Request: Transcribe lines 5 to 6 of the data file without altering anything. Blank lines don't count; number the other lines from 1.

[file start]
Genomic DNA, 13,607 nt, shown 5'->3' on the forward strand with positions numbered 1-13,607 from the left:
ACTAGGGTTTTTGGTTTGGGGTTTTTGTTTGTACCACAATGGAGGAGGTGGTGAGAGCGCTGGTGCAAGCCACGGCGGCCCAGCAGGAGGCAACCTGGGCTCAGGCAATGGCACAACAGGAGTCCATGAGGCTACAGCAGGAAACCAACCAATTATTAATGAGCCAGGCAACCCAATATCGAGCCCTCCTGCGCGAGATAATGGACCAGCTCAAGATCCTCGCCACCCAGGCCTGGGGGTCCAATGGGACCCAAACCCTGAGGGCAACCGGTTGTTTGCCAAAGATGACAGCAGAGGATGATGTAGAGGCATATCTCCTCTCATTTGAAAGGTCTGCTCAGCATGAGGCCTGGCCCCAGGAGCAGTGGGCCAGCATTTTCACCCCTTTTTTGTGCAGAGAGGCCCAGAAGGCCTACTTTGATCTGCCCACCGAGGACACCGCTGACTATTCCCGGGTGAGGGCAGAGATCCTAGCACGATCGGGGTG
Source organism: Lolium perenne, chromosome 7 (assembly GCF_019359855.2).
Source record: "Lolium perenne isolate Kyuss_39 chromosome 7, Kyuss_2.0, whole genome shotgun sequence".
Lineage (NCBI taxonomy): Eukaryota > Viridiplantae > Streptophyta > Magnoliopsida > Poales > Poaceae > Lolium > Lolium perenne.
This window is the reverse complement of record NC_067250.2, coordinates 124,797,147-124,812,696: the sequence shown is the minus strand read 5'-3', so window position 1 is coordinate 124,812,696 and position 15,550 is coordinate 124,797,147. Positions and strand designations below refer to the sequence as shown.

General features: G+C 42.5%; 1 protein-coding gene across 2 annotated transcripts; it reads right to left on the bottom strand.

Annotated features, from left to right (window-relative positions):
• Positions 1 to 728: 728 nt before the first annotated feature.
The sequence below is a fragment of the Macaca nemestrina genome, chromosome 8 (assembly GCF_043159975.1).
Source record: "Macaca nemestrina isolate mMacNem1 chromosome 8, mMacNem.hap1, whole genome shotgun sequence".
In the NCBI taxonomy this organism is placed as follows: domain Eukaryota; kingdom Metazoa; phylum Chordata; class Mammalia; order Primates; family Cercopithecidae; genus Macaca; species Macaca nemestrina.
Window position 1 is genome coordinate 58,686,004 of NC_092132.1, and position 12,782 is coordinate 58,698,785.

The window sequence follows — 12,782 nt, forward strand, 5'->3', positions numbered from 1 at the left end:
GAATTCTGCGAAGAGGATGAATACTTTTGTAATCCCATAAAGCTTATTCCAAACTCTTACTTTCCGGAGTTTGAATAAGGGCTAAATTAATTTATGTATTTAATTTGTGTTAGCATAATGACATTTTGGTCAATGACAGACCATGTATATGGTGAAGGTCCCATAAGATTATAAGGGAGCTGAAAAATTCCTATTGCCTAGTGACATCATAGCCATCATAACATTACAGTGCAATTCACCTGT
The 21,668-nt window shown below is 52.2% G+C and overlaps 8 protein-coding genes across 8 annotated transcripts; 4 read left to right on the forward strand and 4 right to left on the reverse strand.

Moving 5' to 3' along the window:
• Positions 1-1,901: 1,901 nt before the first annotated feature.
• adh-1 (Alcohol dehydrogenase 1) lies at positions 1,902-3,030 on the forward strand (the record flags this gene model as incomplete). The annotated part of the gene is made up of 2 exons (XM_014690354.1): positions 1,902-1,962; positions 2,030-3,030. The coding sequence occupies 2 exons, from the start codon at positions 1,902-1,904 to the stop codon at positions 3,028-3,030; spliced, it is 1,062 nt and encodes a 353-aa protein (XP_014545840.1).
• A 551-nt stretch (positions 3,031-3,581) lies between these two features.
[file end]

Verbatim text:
Lineage (NCBI taxonomy): Eukaryota > Viridiplantae > Streptophyta > Magnoliopsida > Poales > Poaceae > Lolium > Lolium perenne.
This window is the reverse complement of record NC_067250.2, coordinates 124,797,147-124,812,696: the sequence shown is the minus strand read 5'-3', so window position 1 is coordinate 124,812,696 and position 15,550 is coordinate 124,797,147. Positions and strand designations below refer to the sequence as shown.